Christopher “Bronco” Dunne has just ended a fortnight on hunger strike. The man, once dubbed Ireland’s ‘godfather of crime’, says his refusal to eat was his response to the health service failing to give him the medical attention and support he needed.
Unne (85) has health problems related to a stroke he suffered last year. He has put up a poster outside the front door of his home at Merrion Road, Dublin 4, setting out his grievances and the reasons for his hunger strike.
The caretaker of the council housing complex where Dunne lives informed the HSE of his stance. Health authorities contacted him to ensure he received the care he needed, prompting him to end his hunger strike last Wednesday.
“I’m ending it now, I’m ending it today. I had some ginger nut biscuits. I have to start slowly with what I eat,” he said Sunday independent at his home in Dublin 4 last Wednesday. He appears emaciated but insists he is a physically and mentally healthy man despite his significant weight loss. “Two weeks were nothing. I was on hunger strike in Portlaoise prison for 112 days.”
“Bronco” is the eldest child of the Dunne family, a crime dynasty from the Liberties. His younger brother Larry was the most notorious member of the clan. He imported drugs and is credited with introducing heroin to Ireland. Larry died in 2020, taking his own life at his home in Dublin. He was ill and had lost the will to live.
Bronco, who was not involved in drug dealing during his own criminal career, had not spoken to his younger brother in more than a decade. Did he go to his funeral?
“Of course I didn’t do that, it was in the middle of Covid. We hadn’t spoken for a long time, but he was still my brother. Everyone knows I’m anti-drugs, that I think drug dealers should be executed. But Larry was a scapegoat.
“My whole family was made scapegoats by the gardaí. Everyone was involved with drugs in the Liberties, but my family was vilified. I will not accept this any longer.”
He says he wants “vindication” and “his reputation restored” before he dies. “I know how this ends. The newspaper headlines will be: ‘He’s dead. The gangster. The drug lord. Luxurious living in Dublin 4.’ Does that look like luxury to you?”
The apartment is small and relatively uncluttered except for the kitchen area, which is unkempt and littered with half-filled cups and glasses.
The justification Dunne seeks relates to his 1992 tiger kidnapping conviction. He was sentenced to 10 years in Portlaoise prison for the crime against a Dublin postmaster.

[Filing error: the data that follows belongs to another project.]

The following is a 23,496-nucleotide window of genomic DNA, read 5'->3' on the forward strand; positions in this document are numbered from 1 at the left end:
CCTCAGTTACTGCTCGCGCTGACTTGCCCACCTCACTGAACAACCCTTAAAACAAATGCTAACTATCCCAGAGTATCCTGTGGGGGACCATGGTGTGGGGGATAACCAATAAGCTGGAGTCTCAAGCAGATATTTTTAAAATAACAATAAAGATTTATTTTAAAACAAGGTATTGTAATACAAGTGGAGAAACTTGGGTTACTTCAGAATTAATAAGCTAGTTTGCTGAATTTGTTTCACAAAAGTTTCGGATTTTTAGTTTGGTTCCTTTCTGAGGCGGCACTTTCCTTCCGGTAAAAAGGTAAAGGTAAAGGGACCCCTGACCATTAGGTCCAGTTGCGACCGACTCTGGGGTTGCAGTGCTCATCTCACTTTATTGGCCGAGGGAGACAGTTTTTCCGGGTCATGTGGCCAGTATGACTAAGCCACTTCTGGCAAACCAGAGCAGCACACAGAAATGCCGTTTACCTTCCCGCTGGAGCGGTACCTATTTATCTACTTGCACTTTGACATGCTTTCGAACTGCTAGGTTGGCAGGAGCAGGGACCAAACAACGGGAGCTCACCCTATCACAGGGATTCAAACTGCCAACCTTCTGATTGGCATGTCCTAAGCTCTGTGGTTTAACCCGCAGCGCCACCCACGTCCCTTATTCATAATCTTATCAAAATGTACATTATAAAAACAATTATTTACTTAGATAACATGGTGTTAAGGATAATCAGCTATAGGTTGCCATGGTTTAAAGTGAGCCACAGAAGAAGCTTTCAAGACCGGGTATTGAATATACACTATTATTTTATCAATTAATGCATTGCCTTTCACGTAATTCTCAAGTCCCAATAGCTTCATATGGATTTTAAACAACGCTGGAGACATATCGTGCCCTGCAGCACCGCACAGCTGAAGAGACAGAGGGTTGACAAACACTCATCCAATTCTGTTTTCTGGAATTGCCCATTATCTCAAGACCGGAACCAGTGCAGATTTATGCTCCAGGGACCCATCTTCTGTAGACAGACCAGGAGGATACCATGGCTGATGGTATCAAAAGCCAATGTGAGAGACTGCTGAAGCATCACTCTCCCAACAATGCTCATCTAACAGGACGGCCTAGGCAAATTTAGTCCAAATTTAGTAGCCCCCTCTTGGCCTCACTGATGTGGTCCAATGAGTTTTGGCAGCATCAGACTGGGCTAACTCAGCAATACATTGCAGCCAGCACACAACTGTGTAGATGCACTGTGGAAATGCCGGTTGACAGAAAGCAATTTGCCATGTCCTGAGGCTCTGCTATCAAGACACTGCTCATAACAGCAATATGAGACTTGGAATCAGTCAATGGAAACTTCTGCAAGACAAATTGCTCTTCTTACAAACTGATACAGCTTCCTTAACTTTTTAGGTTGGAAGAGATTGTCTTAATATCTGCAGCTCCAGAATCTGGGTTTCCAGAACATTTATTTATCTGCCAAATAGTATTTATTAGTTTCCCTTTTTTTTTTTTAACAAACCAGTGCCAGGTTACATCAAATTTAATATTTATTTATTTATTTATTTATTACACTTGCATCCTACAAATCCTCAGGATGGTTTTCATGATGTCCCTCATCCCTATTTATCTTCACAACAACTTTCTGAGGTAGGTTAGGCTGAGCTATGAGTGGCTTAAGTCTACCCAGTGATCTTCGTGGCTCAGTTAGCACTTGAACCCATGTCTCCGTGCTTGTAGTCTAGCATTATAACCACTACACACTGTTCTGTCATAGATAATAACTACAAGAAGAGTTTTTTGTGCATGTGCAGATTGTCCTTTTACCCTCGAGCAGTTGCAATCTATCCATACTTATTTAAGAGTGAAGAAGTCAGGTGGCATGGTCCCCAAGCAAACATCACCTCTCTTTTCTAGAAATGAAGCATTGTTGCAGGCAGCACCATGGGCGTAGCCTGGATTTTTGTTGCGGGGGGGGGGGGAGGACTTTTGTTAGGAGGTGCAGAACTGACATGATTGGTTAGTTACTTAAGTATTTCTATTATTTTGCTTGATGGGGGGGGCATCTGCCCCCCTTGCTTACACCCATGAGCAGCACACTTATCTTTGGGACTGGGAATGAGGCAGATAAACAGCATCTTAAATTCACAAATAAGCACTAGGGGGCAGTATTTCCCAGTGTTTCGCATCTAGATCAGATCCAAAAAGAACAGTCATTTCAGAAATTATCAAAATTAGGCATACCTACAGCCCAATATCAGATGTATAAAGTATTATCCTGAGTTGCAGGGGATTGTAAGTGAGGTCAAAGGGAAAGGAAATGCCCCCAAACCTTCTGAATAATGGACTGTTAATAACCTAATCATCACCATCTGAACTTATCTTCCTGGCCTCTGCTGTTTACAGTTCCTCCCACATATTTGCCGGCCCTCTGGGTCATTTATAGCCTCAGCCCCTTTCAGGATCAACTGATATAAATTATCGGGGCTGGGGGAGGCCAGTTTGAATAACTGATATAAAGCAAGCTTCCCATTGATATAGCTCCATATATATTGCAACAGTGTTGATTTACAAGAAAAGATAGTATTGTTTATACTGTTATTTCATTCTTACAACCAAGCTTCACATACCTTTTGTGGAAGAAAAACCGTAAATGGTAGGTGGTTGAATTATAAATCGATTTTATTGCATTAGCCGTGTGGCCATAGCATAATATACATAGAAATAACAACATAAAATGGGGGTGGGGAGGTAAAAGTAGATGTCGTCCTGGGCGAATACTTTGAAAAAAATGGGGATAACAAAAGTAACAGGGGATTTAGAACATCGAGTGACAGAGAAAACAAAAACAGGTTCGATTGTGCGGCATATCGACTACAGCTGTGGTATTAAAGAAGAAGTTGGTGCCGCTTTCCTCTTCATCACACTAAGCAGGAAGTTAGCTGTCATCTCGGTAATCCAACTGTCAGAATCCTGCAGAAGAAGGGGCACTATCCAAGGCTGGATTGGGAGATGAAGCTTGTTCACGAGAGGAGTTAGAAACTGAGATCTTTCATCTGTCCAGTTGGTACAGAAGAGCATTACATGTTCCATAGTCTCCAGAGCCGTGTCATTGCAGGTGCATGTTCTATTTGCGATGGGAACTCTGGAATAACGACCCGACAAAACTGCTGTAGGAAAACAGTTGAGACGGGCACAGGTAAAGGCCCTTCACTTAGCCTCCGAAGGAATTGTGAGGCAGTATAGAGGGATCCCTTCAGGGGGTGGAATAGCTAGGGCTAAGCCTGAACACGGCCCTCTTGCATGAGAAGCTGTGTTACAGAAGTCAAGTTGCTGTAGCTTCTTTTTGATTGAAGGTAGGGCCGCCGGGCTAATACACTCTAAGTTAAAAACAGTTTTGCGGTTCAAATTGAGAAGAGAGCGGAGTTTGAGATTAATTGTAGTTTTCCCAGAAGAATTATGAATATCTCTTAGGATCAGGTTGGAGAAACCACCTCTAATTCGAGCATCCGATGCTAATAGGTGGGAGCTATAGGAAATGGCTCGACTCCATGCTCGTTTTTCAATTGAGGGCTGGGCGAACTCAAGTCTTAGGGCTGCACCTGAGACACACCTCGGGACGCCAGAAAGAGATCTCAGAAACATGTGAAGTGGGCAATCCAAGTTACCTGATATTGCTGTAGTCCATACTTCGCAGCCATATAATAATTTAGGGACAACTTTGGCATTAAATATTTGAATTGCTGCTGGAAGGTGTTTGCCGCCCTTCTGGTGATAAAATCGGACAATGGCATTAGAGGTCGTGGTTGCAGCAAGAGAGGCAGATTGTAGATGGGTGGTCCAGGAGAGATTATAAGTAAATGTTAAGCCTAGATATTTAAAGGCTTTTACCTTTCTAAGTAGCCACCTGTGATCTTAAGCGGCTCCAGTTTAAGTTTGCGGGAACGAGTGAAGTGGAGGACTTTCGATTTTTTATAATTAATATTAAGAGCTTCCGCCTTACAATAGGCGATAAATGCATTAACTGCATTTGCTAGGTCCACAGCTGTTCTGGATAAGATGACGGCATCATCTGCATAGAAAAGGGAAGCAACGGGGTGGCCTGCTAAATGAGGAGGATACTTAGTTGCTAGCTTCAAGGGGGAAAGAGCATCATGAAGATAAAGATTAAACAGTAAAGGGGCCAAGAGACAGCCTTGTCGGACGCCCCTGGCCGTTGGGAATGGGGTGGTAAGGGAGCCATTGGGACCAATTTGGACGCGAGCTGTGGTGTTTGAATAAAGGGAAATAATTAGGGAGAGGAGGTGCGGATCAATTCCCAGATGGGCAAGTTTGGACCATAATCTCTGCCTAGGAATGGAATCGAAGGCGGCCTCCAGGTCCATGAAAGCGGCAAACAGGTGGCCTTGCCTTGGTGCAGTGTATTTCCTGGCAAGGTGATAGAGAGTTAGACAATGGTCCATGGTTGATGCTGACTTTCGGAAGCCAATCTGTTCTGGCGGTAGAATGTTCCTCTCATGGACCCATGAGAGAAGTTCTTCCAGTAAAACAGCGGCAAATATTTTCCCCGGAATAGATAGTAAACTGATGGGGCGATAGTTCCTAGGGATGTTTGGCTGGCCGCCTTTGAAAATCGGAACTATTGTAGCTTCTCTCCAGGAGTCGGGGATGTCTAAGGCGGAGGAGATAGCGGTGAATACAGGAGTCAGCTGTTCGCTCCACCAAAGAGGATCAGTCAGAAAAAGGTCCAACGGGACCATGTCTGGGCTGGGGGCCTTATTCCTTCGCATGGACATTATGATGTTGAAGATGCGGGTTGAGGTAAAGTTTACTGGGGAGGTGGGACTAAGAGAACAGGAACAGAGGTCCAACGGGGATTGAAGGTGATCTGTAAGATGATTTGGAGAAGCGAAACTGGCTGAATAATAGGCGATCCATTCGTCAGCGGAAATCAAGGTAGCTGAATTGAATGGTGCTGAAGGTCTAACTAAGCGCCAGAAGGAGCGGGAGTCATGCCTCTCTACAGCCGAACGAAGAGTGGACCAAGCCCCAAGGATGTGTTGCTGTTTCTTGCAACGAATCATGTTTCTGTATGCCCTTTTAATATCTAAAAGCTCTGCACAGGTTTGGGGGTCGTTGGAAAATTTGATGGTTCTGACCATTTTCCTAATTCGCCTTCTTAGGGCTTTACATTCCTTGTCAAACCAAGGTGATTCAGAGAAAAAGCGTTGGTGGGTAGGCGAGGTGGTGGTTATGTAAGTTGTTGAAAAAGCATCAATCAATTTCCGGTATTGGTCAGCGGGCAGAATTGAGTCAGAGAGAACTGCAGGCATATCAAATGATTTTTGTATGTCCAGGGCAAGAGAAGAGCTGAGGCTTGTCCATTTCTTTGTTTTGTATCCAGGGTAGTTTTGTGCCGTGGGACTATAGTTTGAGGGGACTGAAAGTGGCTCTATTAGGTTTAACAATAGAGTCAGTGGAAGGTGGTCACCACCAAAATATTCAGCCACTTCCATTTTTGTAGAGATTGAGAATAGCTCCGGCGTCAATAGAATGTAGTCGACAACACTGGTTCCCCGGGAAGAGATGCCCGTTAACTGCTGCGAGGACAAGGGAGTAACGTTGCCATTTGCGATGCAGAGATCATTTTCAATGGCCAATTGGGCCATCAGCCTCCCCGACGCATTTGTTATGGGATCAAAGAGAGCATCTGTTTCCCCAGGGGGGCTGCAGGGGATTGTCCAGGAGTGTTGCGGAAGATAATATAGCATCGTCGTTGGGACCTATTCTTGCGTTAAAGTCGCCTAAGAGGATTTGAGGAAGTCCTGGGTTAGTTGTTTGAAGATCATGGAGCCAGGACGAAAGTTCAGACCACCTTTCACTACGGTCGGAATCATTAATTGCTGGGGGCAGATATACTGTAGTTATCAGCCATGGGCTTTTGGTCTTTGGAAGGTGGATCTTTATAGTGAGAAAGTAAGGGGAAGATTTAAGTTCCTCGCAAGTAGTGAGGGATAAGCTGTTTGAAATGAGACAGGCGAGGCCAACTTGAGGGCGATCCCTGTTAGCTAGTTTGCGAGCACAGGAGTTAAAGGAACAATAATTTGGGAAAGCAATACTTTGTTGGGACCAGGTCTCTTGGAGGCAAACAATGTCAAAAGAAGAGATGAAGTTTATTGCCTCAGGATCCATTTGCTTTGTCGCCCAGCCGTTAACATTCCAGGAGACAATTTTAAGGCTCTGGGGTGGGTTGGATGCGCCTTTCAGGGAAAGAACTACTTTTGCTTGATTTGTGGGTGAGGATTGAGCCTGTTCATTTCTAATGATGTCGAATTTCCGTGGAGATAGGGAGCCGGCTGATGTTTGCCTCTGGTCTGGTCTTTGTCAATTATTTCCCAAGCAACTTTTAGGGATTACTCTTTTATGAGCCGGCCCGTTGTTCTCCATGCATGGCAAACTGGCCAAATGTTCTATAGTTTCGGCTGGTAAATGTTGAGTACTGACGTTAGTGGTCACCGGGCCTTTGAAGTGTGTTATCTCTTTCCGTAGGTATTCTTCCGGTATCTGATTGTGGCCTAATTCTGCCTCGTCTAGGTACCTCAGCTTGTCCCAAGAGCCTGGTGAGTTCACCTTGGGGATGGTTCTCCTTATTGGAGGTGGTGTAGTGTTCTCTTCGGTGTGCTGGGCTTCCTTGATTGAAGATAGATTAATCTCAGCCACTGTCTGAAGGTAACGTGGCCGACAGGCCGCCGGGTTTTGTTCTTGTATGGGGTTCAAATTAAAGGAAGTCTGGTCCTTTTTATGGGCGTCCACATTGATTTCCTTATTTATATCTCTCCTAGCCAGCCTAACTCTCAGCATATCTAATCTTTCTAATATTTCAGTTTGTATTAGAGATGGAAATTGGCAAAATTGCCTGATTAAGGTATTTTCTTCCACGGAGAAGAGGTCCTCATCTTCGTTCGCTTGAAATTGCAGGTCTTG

He insists it was a “miscarriage of justice” and wants to try to overturn it.
He claims his family members’ involvement in crimes has been “wildly exaggerated” and blames An Garda Síochána. “Of course Larry was involved in drugs. But was it as bad as they claimed? no Am I a godfather of crime? No.”
Gardaí would strongly disagree, saying the Dunne family was Ireland’s first highly organized family-based crime gang. Larry Dunne had more than 40 criminal convictions at the time of his death, including the sale and supply of heroin and cocaine.
“Larry was a gentleman. My dad used to call him “Larry the Lamb” because he was so gentle. The Gardaí made him public enemy number one,” Bronco says.
He has written a book about his life that he intends to self-publish.
“It covers everything. There shouldn’t be any legal problems. You can’t slander the dead, and most of the people in them are long dead.”
Bronco Dunne grew up in poverty in the Liberties. Some of his brothers became involved in petty crime from a young age before progressing to serious crime. Many spent time in industrial schools, which he describes as “places full of brutality.”
While Bronco was never involved in the drug trade, he saw much of this world through some of his brothers’ involvement in it.
What does he think of modern drug gangs and how they operate in comparison? “I met Christy [Kinahan] Snr in Portlaoise Prison years ago, he was studying at the time.
“The Hutches and the Kinahans are being targeted by Gardaí, as is my family. They were driven out of the country. I am against drugs. Always has been and always will be. I won’t say much about them. I could end up with a bullet in the head.”
Dunne admits he’s bitter about how his life has turned out. He blames everything on An Garda Síochána – even his recent hunger strike – and takes no personal responsibility for his past involvement in the crime.
During the two hours he gets emotional at times Sunday independent spends in his house. He lives alone and hasn’t seen any of his children for a while, causing him great pain. He is confused at times, believing that Gardaí are monitoring him even though he is no longer involved in crime.
“My family was destroyed. All of our lives were ruined. I see neither my children nor my grandchildren. I don’t want them to be associated with the Dunne name because that would only destroy them,” he says.
“I don’t see her to protect her. I just hope they know I love them.”
https://www.independent.ie/irish-news/crime/im-a-gangster-living-in-luxury-does-this-look-like-luxury-to-you-christopher-bronco-dunne-42158095.html “I’m a gangster living in luxury? Does that look like luxury to you?’ – Christopher “Bronco” Dunne